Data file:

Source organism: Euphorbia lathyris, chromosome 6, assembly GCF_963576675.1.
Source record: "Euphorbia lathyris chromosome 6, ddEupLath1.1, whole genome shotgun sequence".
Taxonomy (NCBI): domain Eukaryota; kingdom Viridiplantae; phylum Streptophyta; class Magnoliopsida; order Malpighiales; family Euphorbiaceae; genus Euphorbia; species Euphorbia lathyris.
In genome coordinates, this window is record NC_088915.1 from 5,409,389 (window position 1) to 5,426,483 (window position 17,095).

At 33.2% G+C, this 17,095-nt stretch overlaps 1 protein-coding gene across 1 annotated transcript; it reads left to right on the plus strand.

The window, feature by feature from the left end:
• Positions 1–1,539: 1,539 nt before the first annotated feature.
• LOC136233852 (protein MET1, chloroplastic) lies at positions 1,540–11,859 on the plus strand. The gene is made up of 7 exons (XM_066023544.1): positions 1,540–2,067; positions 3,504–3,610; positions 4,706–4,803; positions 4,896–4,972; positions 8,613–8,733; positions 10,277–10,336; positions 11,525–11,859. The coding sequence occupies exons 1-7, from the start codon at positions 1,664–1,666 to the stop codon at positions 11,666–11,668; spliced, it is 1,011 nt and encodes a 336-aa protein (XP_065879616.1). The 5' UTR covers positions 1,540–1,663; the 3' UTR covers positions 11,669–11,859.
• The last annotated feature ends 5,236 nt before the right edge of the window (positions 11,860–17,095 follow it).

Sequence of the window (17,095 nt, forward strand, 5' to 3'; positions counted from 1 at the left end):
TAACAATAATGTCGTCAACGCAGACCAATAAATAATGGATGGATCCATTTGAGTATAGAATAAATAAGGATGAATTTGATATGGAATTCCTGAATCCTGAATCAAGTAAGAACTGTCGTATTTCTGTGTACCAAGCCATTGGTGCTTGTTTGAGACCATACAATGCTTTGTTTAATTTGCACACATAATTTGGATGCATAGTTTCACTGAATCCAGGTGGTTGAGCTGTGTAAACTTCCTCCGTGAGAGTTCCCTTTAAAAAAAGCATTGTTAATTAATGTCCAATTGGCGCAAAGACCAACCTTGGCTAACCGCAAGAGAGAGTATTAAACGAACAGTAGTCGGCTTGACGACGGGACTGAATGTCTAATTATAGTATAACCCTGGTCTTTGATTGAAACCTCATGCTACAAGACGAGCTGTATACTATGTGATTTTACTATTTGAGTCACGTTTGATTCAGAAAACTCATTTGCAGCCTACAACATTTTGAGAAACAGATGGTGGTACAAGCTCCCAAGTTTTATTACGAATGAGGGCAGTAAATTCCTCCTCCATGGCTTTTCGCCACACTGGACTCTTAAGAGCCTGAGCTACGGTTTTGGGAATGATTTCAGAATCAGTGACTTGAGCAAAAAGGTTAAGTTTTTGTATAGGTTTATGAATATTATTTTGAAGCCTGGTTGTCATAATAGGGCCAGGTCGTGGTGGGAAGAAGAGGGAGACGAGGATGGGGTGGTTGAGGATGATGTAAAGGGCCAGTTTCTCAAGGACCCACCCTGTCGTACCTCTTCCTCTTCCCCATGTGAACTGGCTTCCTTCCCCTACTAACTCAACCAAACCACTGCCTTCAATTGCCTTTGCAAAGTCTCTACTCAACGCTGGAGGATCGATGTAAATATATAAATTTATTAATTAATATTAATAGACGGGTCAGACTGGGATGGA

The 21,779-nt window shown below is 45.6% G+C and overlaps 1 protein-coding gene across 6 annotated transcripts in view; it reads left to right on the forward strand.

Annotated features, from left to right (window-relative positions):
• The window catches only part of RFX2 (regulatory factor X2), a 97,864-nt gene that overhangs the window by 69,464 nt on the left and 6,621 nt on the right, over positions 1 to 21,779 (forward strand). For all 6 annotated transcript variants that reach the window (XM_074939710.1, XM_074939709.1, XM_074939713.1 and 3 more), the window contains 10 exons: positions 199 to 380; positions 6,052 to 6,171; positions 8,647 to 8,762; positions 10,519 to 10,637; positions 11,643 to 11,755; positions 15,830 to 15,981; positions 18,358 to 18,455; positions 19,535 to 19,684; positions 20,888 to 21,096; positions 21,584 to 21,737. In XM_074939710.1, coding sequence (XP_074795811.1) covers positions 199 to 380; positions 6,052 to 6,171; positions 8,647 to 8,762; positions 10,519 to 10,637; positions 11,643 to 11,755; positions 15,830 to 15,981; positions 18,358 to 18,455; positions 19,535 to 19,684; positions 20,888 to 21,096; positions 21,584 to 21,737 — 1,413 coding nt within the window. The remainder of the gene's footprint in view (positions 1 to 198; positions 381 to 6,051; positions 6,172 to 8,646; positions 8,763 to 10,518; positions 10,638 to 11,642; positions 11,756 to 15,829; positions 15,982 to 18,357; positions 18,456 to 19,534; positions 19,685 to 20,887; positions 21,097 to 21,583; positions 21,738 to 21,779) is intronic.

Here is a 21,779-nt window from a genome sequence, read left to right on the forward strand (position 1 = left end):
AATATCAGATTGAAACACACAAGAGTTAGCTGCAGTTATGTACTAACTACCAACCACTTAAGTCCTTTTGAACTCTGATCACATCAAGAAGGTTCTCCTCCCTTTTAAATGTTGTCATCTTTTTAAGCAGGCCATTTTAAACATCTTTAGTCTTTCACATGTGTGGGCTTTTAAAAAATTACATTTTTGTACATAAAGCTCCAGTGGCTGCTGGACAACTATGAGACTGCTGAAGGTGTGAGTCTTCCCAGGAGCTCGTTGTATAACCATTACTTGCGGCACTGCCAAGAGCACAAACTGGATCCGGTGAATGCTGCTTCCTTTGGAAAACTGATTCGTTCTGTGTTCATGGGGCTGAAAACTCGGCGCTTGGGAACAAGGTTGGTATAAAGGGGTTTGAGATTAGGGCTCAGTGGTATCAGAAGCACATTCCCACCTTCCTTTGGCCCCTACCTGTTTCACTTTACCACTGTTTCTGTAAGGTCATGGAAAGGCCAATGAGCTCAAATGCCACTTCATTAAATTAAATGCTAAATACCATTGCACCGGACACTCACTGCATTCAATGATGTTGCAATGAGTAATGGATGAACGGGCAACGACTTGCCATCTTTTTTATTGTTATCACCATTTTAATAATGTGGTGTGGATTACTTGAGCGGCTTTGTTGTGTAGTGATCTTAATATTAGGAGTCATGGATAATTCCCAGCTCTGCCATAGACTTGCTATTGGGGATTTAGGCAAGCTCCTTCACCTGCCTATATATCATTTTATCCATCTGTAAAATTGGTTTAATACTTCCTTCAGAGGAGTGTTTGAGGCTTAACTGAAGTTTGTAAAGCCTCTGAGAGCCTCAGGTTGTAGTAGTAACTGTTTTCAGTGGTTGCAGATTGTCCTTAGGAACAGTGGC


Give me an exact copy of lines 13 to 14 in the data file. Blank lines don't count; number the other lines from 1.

Annotated features, from left to right (window-relative positions):
• The window catches only part of RFX2 (regulatory factor X2), a 97,864-nt gene that overhangs the window by 69,464 nt on the left and 6,621 nt on the right, over positions 1 to 21,779 (forward strand). For all 6 annotated transcript variants that reach the window (XM_074939710.1, XM_074939709.1, XM_074939713.1 and 3 more), the window contains 10 exons: positions 199 to 380; positions 6,052 to 6,171; positions 8,647 to 8,762; positions 10,519 to 10,637; positions 11,643 to 11,755; positions 15,830 to 15,981; positions 18,358 to 18,455; positions 19,535 to 19,684; positions 20,888 to 21,096; positions 21,584 to 21,737. In XM_074939710.1, coding sequence (XP_074795811.1) covers positions 199 to 380; positions 6,052 to 6,171; positions 8,647 to 8,762; positions 10,519 to 10,637; positions 11,643 to 11,755; positions 15,830 to 15,981; positions 18,358 to 18,455; positions 19,535 to 19,684; positions 20,888 to 21,096; positions 21,584 to 21,737 — 1,413 coding nt within the window. The remainder of the gene's footprint in view (positions 1 to 198; positions 381 to 6,051; positions 6,172 to 8,646; positions 8,763 to 10,518; positions 10,638 to 11,642; positions 11,756 to 15,829; positions 15,982 to 18,357; positions 18,456 to 19,534; positions 19,685 to 20,887; positions 21,097 to 21,583; positions 21,738 to 21,779) is intronic.